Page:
By Marianela Toledo | Florida Watchdog
MIAMI— At least two candidates who lost primary elections Aug. 14 in Miami-Dade County are asking for an investigation into fraudulent absentee ballots, pointing to the ongoing investigation of vote fraud in the mayoral race as indicative of a larger trend.
Paul Crespo, Republican candidate for the Florida House of Representatives in District 105, sent a formal letter to the State Attorney Katherine Fernandez Rundle on Aug. 18, requesting a full and immediate investigation into absentee ballot irregularities, specifically focusing on the city of Sweetwater.
Crespo, a former Marine captain, received 38.5 percent, the equivalent of 1,427 votes, and his opponent, state Rep. Carlos Trujillo, of District 106, ultimately received 61.5, or 2,278 votes.
“This is a runaway process. Absentee ballots decide the election,” Crespo told Florida Watchdog.
According to the Miami-Dade Elections Department, 1,348 absentee ballots were submitted in support of Trujillo, compared to 677 for Crespo.
“I am calling for an investigation because there is a pattern of abuse. The ballot collectors will visit senior centers — many of them sick and who don’t understand the situation — and get them absentee ballots,” said Crespo.
He added that he wanted to win or lose a fair election, and then move on, but the disproportionate numbers of absentee ballots compared to actual votes cast were enough reason to be skeptical.
“There must be a change; we cannot go on like this. Candidates like me are not going to want to continue participating in the elections when there is a pattern of electoral fraud, just like the 1997 election,” said Cresp, referring to the Miami mayoral race result that was reversed in the face of significant absentee ballot fraud.
The newly drawn district 105 includes part of Collier, Broward and Miami-Dade counties.
Crespo sent letters to the state attorney offices in Broward and Collier counties, as well as Florida Department of Law Enforcement Commissioner Gerald Bailey, John Boynton, director of administration at the Department of State and Wifredo Ferrer, the U.S attorney for the Southern District.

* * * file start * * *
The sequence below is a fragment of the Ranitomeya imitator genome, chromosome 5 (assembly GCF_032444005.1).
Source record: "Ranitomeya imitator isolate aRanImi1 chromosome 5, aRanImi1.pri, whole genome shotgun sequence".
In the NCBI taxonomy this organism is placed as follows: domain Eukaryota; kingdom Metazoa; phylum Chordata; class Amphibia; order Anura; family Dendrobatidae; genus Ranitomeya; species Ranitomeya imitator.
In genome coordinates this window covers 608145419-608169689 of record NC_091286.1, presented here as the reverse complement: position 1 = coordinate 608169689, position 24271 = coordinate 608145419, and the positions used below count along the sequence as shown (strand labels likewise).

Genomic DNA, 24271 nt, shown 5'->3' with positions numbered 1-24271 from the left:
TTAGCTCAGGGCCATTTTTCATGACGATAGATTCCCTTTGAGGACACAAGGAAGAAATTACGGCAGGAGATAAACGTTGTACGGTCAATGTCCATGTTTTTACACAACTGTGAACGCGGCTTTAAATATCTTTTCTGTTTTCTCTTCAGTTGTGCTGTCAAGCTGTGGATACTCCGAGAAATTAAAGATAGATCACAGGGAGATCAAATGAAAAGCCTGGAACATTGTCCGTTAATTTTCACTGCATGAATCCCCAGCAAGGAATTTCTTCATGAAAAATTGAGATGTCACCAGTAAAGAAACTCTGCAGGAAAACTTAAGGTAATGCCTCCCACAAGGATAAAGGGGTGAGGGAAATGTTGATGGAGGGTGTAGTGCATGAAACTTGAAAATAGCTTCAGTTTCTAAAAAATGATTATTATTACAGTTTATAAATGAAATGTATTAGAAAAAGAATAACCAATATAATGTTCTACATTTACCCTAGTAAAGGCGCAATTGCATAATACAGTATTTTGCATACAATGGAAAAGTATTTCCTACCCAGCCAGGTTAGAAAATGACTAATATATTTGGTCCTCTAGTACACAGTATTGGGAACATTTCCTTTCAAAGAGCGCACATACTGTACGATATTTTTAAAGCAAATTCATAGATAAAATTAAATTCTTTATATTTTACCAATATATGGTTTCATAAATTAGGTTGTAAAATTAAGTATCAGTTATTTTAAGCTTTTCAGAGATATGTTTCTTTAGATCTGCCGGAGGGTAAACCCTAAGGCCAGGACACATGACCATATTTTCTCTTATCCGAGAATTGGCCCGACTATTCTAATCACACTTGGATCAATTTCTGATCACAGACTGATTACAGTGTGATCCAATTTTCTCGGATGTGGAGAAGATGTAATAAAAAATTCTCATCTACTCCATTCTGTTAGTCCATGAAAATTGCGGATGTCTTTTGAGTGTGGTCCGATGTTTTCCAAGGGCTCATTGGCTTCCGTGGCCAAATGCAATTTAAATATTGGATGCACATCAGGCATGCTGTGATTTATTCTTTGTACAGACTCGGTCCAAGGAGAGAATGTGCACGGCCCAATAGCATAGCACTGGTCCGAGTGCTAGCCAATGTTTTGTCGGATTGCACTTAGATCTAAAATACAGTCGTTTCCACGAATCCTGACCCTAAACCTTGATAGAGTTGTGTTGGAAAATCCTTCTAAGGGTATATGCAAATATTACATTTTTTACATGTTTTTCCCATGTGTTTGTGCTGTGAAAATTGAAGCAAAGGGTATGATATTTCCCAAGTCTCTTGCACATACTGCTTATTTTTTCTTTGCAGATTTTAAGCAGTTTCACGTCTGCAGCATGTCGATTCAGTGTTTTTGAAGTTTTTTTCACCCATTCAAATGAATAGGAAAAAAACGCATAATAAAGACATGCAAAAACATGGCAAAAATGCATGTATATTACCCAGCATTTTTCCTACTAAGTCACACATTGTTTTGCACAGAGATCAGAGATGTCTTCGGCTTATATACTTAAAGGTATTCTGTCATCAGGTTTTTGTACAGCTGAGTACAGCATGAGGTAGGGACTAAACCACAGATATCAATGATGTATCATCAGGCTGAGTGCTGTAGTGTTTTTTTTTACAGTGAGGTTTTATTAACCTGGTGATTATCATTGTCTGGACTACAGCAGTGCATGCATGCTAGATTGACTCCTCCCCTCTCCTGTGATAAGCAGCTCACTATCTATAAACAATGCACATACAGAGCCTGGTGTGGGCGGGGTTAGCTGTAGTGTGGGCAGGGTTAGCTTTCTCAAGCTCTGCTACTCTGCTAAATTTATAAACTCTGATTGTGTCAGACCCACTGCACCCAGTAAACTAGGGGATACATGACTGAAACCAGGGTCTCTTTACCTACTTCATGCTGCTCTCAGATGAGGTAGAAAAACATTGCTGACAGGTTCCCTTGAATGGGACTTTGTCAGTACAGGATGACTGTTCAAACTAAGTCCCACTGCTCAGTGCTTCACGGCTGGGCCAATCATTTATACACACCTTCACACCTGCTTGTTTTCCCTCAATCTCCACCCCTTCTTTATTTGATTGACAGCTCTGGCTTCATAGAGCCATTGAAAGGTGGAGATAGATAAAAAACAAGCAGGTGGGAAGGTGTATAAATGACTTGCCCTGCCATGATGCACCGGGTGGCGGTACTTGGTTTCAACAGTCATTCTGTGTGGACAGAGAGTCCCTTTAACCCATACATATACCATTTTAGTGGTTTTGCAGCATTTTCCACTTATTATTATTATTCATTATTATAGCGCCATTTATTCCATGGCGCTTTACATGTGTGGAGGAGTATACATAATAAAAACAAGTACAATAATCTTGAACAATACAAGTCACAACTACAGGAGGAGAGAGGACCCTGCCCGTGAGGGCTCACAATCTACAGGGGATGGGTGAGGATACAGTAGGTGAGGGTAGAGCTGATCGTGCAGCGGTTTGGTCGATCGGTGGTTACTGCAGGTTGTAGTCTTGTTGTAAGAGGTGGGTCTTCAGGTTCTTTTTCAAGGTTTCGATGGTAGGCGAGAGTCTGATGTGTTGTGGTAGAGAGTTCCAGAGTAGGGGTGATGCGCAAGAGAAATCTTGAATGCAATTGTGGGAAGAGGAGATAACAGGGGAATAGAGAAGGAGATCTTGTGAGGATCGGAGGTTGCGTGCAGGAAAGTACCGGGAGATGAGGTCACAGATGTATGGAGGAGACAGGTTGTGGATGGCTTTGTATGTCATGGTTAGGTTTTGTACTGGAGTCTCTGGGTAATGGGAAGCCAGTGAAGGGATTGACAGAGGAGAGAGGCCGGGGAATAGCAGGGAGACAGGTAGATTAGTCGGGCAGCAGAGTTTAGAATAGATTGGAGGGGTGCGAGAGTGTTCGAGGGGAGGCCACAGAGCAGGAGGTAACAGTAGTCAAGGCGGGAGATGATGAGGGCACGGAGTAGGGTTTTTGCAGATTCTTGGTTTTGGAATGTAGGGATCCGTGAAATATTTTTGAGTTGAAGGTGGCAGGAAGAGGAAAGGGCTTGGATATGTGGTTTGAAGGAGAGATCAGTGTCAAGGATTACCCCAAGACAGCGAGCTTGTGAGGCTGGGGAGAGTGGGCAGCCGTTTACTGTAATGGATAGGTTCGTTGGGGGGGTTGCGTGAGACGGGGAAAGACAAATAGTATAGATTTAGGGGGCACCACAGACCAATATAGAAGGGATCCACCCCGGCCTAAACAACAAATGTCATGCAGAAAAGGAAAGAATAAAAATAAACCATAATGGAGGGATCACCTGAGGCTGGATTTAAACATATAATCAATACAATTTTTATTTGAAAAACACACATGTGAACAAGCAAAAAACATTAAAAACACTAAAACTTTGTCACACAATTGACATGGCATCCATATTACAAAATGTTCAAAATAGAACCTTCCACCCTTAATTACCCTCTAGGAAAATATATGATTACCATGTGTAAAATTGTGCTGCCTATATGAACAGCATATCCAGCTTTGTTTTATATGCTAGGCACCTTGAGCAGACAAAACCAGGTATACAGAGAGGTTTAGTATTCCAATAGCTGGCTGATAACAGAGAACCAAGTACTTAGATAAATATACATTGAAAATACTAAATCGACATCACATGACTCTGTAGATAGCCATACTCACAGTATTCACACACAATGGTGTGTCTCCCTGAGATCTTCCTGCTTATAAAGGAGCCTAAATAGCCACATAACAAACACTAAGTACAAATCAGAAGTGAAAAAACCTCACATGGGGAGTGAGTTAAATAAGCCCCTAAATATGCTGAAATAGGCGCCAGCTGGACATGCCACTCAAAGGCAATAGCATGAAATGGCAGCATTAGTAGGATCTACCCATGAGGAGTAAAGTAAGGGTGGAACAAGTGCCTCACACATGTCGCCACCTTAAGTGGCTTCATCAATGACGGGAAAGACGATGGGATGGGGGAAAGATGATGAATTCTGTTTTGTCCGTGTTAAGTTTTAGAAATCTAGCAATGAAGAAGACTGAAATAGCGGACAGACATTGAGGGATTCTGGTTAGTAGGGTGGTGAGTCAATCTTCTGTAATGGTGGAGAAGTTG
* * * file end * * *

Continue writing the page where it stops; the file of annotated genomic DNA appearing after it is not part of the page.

According to Crespo’s letter, “irregular patterns” of absentee ballots are an indication that fraud may have occurred.
For now, Trujillo, the victor, will face Democrat Raul René Robayna in the November general election.
But Crespo is not the only candidate protesting election results because of unusually high numbers of absentee ballots.
Garcia received 48.8 percent of the votes versus 51.20 for Lopez Cantera.
“The issue of absentee ballots has created a critical situation in Miami-Dade County. In my case, I won the majority of the votes cast on Aug. 14 but lost by absentee ballots,” Garcia told Florida Watchdog.
According to the Elections Department, 36,116 absentee votes went to Garcia, while his opponent received 43,903.
“We are also seeing that the race between Carlos Gimenez and Joe Martinez (for Miami-Dade mayor) only had a difference of 31,000 absentee ballots,” said Garcia. “That is ridiculous and cannot be right.”
Garcia said he requested a review of the election, not only for himself but also for others, adding that he would seek a solution wherein the “actual voters would decide an election and not just those with access to absentee ballots.”
Complaints can be filed to the Elections Board up to 10 days after the election.
“In my case, there was a difference in the ballots located between Hialeah and African-American neighborhoods, which is how my opponent made the difference to win,” Garcia said.
“We consider it very important that the federal government is involved in this investigation so they know what is going on in Miami. This is an issue that happens sometimes but now is the time to do something and stop it.”
Miami-Dade County Commissioner and mayoral candidate Joe Martinez, who trailed closely in the race that first sparked an investigation into absentee ballot fraud, has still refused to officially concede the race to Giménez, who was declared the victor by the Elections Board on Aug. 14.
He did not return our call seeking comment.
Spanish-language interviews with Pedro Garcia and Paul Crespo:
Contact Marianela Toledo at Marianela.Toledo@FloridaWatchdog.org and on Twitter @mtoledoreporter